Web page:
Ruth Audrey Dumas did it ‘Her Way’

Published 12:01 am Friday, July 24, 2015

On July 7, Ruth Audrey Frazier Dumas, aged 82, died in hospice in Ridgeland. She was the fourth wife and widow of the well-known Natchez physician, Dr. Albert W. Dumas Jr. (d.1971), who practiced medicine in Natchez from 1933 to 1969.

Since October 1969, she had been a resident in Jackson.

Circa 1966, Mrs. Dumas became the first black member of the Adams County Democratic Executive Committee. Also, in the same period, she was the first black bank teller at Britton & Koontz Bank.

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Previously, she had been a secretary in the clinic of Dr. Dumas, whom she married in 1960. The former Ruth Audrey Morgan — descended from Natchez’ famous Barland clan— was born at the height of the Great Depression in a storybook house that would set tongues wagging for entirety of the estate’s life-span. 24 Irving Lane, or The Patrick Murphy House, an Italianate Renaissance mansion (constructed 1872-1880), used to perch high on a bluff above the Mississippi River.

With sweeping views, 200-feet above river, this choice property was a product of its time — in not only its architectural style and construction and landscaping, but also, in the racialist codes of local real estate law. When Calvin Smith, a colored businessman and his wife, Ruth Smith (later Frazier)—adoptive parents of “Little Ruth”— purchased the property in 1918, it caused an outrage. Subsequently, according to legend, real-estate clauses throughout the City of Natchez contained provisions to exclude choice properties from black ownership.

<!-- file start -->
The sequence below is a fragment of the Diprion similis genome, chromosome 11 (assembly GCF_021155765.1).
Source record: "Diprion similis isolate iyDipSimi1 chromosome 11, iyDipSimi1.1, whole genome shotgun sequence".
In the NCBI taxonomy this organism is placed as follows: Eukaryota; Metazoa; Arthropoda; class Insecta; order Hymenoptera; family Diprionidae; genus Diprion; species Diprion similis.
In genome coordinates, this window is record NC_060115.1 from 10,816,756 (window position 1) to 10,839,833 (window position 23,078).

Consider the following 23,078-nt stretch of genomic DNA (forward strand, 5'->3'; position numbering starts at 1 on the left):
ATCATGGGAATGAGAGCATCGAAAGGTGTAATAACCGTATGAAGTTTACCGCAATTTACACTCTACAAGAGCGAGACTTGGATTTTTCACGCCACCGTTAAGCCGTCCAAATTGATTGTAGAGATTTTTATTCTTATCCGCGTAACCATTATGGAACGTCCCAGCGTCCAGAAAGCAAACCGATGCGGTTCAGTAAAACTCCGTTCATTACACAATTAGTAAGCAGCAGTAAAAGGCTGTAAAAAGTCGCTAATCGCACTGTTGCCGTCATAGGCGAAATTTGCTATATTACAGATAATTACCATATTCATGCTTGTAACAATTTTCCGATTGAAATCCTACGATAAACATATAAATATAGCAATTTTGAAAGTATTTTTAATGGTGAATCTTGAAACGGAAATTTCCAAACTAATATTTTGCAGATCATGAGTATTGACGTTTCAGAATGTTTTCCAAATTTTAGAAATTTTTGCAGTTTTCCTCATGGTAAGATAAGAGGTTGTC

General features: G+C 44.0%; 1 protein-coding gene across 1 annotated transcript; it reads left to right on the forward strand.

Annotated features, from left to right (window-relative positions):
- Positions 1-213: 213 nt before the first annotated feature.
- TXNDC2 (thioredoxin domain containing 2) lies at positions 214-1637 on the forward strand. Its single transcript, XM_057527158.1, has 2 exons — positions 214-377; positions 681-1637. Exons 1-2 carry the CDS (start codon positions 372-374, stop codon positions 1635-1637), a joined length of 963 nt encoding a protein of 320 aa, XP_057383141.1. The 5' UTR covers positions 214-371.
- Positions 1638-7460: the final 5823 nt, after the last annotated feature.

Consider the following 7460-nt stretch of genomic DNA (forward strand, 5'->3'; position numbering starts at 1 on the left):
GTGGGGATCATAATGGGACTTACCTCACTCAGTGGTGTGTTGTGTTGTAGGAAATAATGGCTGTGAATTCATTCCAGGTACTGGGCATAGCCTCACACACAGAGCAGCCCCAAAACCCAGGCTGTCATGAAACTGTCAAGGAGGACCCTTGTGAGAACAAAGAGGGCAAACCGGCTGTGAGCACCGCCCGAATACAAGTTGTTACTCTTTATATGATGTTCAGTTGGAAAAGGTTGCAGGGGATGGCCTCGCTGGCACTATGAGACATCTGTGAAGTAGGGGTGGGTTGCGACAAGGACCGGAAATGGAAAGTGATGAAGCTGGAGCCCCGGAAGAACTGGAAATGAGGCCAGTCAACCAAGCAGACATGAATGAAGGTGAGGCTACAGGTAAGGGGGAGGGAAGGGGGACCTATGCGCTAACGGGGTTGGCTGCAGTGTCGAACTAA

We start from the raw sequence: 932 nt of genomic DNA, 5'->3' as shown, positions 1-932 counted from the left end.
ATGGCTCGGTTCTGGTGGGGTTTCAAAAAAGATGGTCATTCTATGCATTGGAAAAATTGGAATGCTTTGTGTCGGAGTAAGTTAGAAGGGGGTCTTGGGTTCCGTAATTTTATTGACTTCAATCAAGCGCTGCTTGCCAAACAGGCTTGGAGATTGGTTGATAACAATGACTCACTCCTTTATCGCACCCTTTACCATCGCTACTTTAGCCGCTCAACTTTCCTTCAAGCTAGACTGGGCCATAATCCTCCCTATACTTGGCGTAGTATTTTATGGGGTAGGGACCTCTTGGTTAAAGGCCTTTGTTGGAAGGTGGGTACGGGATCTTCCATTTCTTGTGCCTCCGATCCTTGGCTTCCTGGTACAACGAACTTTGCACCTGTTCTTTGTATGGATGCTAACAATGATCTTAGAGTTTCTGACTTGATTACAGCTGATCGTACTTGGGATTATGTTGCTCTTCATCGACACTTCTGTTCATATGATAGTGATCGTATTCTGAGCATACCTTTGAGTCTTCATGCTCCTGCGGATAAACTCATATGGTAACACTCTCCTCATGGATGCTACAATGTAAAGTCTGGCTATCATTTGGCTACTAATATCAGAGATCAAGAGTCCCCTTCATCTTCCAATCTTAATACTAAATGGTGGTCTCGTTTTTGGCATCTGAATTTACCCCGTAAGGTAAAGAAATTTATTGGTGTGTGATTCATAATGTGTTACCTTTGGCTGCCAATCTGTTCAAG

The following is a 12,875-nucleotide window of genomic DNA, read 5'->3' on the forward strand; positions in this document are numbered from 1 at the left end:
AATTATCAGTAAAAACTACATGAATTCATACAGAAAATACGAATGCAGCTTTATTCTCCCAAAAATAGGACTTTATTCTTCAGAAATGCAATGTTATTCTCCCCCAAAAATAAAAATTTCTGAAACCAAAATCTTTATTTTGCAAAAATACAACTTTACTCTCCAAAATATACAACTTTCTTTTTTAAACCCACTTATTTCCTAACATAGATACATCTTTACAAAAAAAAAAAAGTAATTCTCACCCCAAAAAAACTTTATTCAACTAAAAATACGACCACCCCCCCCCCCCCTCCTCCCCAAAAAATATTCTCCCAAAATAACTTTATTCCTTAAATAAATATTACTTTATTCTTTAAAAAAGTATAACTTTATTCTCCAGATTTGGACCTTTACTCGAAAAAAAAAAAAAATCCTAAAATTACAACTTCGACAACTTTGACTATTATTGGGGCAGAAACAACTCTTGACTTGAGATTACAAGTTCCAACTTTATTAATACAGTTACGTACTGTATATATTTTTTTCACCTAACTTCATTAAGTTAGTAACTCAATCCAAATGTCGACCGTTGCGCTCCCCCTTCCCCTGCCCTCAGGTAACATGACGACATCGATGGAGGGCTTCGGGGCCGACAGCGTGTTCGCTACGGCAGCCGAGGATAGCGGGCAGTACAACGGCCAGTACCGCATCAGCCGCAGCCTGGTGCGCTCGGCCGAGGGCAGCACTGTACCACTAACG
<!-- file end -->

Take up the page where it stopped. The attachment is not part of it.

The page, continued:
Through the years, the house became a gathering place for local, state and national luminaries from many spheres, including the National Civil Rights Movement, when Natchez and Adams County became focal points.

More than 50 years later, the house would figure in local news as having been haunted. More than 70 years later, the actor George Hamilton would transform the house into “The Captain’s Nest Restaurant.” One night, in 1993, the house burned to the ground.

Mrs. Dumas’s adopted mother, Ruth Smith Frazier (d. 1973), had been one of the founders of the Natchez Colored Children’s Christmas Tree Fund. In a 1919 edition of The Natchez Democrat, Dr. Albert W. Dumas, Sr. (d. 1945) — the chief organizer —and Mrs. Frazier were listed as charter members of the charity, which distributed toys and groceries at Christmas.

For the first third of her life, Mrs. Dumas served as a volunteer, and later, a co-sponsor of the event upon her marriage to Dr. Dumas. She retired from the organization in 1971 after Dr. Dumas’ death when the late Mrs. Artimese West became steward of the tradition. Later, the group merged with another city charity led by Mrs. Katherine Killelea and its spirit of giving continues. She had been a volunteer at Cathedral Elementary School where she tutored children with dyslexia.

In her twilight years, Mrs. Dumas lost her sight to macular degeneration. Nonetheless, despite her challenges, she remained a faithful, if reclusive friend and is widely remembered for her generosity of spirit. Before her sight dimmed, she had been an excellent cook and seamstress and was known for her intricately embroidered doilies and collars with pearl clasps.

She was fond of saying, “Today, I may not have money nor power — as society judges — but always, one has small pockets of power and must learn to exercise it; I have.”

None would argue her spirit was best embodied in the lyrics to her favorite song popularized by Frank Sinatra, “My Way.”


Joseph Dumas is a resident of New York City and is the son of the late Ruth Audrey Frazier Dumas.